As talks between the United States and North Korea appear to be getting bogged down, North Korea upped the pressure with talk of a highly successful weapons test supervised in person by North Korean leader Kim Jong Un.
The few details of the supposed weapon were shared by the Korean Central News Agency, which is run by the North Korean government.
It said Kim oversaw tests of a “newly developed ultramodern tactical weapon” without going into any detail over what the weapon could be, or where Kim went to supervise the test.
Kim expressed “great satisfaction” over the “state-of-the-art” weapon that “builds impregnable defenses of our country and strengthens the fighting power of our people’s army,” the North Korean news agency said.
The last time Kim personally oversaw a weapons test was November 2017, when he attended the launch of the Hwasong-15 intercontinental ballistic missile.
Eugene Lee, a spokeswoman for South Korea’s Unification Ministry, said more information is needed to determine what was tested.
American officials did not detect any missile launch, according to ABC.
Other accounts suggested that by “tactical weapon” North Korea could mean a piece of artillery or a multiple rocket launcher.
Some commentators said the reported test is a negotiating tactic aimed at the United States.
“It’s North Korea-style coercive diplomacy. North Korea is saying ‘If you don’t listen to us, you will face political burdens,’” said analyst Shin Beomchul of Seoul’s Asan Institute for Policy Studies.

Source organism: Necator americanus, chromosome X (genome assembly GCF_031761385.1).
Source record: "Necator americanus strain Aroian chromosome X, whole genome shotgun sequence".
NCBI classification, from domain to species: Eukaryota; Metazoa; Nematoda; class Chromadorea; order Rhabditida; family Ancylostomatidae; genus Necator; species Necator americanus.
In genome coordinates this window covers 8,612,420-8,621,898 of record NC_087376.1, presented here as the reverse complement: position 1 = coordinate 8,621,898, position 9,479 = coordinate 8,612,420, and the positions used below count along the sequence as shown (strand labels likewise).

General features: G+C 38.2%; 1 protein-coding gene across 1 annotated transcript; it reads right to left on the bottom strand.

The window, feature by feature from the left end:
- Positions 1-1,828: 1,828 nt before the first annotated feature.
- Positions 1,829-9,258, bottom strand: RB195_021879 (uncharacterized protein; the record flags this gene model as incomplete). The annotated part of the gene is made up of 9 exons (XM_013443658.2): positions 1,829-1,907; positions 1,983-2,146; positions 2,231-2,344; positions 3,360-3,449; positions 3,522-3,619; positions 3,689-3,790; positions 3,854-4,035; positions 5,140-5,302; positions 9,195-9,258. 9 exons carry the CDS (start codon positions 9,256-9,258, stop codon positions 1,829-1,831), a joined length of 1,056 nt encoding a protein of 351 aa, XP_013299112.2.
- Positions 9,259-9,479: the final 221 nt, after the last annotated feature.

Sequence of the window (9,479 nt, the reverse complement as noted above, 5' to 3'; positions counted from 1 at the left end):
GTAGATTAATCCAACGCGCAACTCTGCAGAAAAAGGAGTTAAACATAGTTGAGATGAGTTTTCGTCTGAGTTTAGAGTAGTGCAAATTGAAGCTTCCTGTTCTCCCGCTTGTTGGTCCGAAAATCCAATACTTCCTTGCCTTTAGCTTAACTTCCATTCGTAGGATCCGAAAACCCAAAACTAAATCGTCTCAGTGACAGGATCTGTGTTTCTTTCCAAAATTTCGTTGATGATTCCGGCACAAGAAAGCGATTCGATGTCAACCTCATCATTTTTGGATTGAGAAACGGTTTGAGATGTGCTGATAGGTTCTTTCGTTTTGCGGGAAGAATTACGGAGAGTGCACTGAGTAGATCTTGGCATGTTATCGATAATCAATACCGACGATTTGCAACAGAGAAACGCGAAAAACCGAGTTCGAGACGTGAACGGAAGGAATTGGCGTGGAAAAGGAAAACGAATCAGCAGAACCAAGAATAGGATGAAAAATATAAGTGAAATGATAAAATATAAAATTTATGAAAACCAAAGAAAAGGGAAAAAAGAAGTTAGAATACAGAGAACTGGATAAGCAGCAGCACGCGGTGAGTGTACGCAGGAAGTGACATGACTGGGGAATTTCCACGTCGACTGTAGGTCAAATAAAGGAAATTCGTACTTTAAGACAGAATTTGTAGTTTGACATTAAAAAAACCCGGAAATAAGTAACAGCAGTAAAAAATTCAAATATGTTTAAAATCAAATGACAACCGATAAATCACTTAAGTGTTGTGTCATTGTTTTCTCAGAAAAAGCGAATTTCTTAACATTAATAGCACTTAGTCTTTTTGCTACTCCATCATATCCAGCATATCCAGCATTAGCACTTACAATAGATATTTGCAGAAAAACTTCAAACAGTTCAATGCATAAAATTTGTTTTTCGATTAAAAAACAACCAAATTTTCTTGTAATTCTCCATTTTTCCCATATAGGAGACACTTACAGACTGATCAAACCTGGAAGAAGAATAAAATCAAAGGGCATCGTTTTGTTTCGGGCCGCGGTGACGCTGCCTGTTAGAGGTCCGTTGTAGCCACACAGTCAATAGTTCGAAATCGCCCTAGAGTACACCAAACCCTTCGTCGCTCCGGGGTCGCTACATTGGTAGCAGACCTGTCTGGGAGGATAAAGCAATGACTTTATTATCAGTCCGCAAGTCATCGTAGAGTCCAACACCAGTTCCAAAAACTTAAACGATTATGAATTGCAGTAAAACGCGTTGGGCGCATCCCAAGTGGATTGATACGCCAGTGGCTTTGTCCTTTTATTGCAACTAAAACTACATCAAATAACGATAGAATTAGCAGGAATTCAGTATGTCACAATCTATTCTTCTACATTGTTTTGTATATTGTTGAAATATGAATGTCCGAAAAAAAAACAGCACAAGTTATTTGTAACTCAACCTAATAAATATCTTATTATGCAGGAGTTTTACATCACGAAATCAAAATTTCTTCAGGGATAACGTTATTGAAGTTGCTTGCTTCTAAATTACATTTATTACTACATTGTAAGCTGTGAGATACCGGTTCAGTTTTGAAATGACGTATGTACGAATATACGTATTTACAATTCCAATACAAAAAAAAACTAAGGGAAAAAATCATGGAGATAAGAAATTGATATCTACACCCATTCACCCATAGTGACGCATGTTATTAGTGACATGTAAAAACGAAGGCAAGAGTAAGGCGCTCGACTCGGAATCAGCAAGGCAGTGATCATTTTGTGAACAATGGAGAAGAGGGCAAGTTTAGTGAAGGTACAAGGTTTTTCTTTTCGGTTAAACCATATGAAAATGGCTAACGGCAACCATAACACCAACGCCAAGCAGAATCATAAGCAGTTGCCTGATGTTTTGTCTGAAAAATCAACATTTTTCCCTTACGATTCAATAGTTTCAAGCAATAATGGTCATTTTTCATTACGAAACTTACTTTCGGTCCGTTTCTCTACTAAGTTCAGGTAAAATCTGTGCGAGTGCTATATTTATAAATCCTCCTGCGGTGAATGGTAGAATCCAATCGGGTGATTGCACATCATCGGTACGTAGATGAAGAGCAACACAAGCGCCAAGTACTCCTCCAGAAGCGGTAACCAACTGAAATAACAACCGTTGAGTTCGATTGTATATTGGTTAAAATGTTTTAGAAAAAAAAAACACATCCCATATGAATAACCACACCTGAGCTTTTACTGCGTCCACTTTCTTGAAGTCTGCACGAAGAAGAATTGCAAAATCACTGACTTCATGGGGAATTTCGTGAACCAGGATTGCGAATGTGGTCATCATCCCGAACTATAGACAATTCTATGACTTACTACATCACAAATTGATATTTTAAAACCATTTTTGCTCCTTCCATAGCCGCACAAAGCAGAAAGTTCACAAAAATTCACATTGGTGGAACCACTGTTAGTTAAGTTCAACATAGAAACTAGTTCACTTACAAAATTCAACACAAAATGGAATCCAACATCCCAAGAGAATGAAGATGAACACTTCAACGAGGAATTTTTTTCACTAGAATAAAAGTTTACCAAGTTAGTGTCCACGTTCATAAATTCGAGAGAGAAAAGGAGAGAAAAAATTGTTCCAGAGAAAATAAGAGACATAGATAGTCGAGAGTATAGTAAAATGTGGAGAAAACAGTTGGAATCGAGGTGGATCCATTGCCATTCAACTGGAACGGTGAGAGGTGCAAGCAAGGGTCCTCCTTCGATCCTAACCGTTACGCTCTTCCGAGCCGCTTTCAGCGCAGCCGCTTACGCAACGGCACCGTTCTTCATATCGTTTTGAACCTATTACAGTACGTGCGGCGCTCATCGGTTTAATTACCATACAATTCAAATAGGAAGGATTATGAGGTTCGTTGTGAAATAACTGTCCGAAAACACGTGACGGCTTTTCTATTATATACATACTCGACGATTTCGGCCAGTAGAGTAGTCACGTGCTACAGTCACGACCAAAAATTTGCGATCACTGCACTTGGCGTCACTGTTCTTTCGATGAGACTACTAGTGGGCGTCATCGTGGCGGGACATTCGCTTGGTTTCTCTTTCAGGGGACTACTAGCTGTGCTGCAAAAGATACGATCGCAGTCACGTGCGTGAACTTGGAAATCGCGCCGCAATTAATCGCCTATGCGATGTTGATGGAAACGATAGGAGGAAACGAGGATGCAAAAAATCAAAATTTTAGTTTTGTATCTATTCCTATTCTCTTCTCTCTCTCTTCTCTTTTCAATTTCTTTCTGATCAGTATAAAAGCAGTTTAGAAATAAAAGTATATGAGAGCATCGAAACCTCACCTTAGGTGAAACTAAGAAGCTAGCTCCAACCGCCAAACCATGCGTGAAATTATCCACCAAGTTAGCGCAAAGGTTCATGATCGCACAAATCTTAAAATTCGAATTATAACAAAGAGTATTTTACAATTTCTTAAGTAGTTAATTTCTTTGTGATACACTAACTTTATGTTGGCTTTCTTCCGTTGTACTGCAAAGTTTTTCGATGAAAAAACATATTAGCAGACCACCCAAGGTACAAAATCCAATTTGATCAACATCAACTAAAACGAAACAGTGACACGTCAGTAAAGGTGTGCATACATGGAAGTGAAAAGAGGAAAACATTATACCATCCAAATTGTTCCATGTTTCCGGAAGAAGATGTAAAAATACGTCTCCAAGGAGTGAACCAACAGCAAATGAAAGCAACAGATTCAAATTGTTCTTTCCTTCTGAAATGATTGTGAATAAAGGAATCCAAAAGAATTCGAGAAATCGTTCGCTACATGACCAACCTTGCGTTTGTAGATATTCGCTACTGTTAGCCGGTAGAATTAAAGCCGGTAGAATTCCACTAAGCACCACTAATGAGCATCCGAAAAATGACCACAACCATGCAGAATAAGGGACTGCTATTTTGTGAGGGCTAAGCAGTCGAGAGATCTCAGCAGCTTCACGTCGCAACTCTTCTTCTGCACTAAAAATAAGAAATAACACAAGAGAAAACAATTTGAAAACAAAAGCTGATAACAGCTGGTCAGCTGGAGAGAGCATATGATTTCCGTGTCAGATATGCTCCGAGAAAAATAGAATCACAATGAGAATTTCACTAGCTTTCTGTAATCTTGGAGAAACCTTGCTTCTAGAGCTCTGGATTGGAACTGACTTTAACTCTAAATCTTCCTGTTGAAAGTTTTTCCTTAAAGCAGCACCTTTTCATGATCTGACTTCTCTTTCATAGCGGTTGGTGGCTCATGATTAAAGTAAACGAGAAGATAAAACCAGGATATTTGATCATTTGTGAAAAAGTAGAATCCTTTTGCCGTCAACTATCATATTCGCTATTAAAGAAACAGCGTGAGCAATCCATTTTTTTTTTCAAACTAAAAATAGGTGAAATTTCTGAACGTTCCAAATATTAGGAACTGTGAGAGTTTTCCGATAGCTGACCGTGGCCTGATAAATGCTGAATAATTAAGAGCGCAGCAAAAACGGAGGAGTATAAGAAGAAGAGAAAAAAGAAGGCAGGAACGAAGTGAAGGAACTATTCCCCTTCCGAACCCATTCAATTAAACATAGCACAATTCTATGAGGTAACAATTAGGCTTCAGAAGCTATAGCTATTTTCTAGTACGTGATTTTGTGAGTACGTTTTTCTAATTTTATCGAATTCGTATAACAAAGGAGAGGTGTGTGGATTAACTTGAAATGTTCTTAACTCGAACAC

Others said the U.S. response to the move will be telling.
“He’s tiptoeing towards a more aggressive posture in negotiations with the US and he’s signaling that he’s not going to give way and can simply return to his old practices if (the U.S.) don’t change their approach,” said Josh Pollack, senior research associate at the Middlebury Institute of International Studies at Monterrey, according to CNN.
The State Department downplayed the significance of the test.
“We remain confident that the promises made by President Trump and Chairman Kim will be fulfilled,” a State Department official told ABC.
Vice President Mike Pence, who was at a summit meeting in Singapore, said the difficulties of forging peace should not overshadow the progress made since President Donald Trump and Kim agreed to work together to reduce nuclear weapons on the Korean Peninsula.
A year and a half ago, “nuclear tests were taking place, missiles were flying over Japan and there were threats and propagations against our nation and nations in the region,” Pence said.
“Today, no more missiles are flying, no more nuclear tests, our hostages have come home, and North Korea has begun anew to return fallen American heroes from the Korean War to our soil. We made great progress but there’s more work to be done.”